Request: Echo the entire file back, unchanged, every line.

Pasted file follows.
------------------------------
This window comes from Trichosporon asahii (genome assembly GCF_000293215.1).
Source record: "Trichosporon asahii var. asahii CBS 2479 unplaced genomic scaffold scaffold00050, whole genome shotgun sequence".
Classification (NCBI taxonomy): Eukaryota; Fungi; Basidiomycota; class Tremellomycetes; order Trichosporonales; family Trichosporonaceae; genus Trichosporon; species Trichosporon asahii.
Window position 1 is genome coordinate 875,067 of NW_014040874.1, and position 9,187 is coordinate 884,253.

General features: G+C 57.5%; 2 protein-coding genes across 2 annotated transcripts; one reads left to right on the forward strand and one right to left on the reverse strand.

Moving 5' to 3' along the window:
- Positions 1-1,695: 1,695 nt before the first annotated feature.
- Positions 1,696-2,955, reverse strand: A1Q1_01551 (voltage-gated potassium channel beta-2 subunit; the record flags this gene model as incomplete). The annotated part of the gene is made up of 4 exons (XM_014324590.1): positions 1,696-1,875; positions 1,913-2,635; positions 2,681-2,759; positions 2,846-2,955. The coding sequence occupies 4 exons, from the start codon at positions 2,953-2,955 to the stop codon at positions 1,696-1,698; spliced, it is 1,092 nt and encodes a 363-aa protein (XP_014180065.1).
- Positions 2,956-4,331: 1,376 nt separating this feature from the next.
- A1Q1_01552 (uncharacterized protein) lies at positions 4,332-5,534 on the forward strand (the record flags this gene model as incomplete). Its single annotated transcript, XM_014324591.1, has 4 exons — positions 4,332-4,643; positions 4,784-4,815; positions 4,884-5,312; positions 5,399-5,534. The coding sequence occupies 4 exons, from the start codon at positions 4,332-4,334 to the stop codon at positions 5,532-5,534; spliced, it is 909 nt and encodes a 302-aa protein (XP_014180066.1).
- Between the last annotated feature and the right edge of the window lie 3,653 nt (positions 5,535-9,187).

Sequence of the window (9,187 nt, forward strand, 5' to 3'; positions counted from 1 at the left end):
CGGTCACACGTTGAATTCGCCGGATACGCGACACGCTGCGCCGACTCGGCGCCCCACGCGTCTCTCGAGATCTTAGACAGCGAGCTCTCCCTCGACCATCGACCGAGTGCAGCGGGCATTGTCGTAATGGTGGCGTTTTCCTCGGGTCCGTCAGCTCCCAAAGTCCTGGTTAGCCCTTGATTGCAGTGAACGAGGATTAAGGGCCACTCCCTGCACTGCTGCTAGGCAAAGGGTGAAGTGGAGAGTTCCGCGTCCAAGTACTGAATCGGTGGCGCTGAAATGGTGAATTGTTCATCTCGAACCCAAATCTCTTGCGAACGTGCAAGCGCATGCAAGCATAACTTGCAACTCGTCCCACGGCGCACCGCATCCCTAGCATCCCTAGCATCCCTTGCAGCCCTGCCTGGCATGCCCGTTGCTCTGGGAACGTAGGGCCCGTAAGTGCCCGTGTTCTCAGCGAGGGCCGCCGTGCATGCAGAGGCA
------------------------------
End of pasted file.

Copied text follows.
This window comes from Trichosporon asahii (genome assembly GCF_000293215.1).
Source record: "Trichosporon asahii var. asahii CBS 2479 unplaced genomic scaffold scaffold00050, whole genome shotgun sequence".
Classification (NCBI taxonomy): Eukaryota; Fungi; Basidiomycota; class Tremellomycetes; order Trichosporonales; family Trichosporonaceae; genus Trichosporon; species Trichosporon asahii.
Window position 1 is genome coordinate 875,067 of NW_014040874.1, and position 9,187 is coordinate 884,253.

General features: G+C 57.5%; 2 protein-coding genes across 2 annotated transcripts; one reads left to right on the forward strand and one right to left on the reverse strand.

Moving 5' to 3' along the window:
- Positions 1-1,695: 1,695 nt before the first annotated feature.
- Positions 1,696-2,955, reverse strand: A1Q1_01551 (voltage-gated potassium channel beta-2 subunit; the record flags this gene model as incomplete). The annotated part of the gene is made up of 4 exons (XM_014324590.1): positions 1,696-1,875; positions 1,913-2,635; positions 2,681-2,759; positions 2,846-2,955. The coding sequence occupies 4 exons, from the start codon at positions 2,953-2,955 to the stop codon at positions 1,696-1,698; spliced, it is 1,092 nt and encodes a 363-aa protein (XP_014180065.1).
- Positions 2,956-4,331: 1,376 nt separating this feature from the next.
- A1Q1_01552 (uncharacterized protein) lies at positions 4,332-5,534 on the forward strand (the record flags this gene model as incomplete). Its single annotated transcript, XM_014324591.1, has 4 exons — positions 4,332-4,643; positions 4,784-4,815; positions 4,884-5,312; positions 5,399-5,534. The coding sequence occupies 4 exons, from the start codon at positions 4,332-4,334 to the stop codon at positions 5,532-5,534; spliced, it is 909 nt and encodes a 302-aa protein (XP_014180066.1).
- Between the last annotated feature and the right edge of the window lie 3,653 nt (positions 5,535-9,187).

Sequence of the window (9,187 nt, forward strand, 5' to 3'; positions counted from 1 at the left end):
CGGTCACACGTTGAATTCGCCGGATACGCGACACGCTGCGCCGACTCGGCGCCCCACGCGTCTCTCGAGATCTTAGACAGCGAGCTCTCCCTCGACCATCGACCGAGTGCAGCGGGCATTGTCGTAATGGTGGCGTTTTCCTCGGGTCCGTCAGCTCCCAAAGTCCTGGTTAGCCCTTGATTGCAGTGAACGAGGATTAAGGGCCACTCCCTGCACTGCTGCTAGGCAAAGGGTGAAGTGGAGAGTTCCGCGTCCAAGTACTGAATCGGTGGCGCTGAAATGGTGAATTGTTCATCTCGAACCCAAATCTCTTGCGAACGTGCAAGCGCATGCAAGCATAACTTGCAACTCGTCCCACGGCGCACCGCATCCCTAGCATCCCTAGCATCCCTTGCAGCCCTGCCTGGCATGCCCGTTGCTCTGGGAACGTAGGGCCCGTAAGTGCCCGTGTTCTCAGCGAGGGCCGCCGTGCATGCAGAGGCA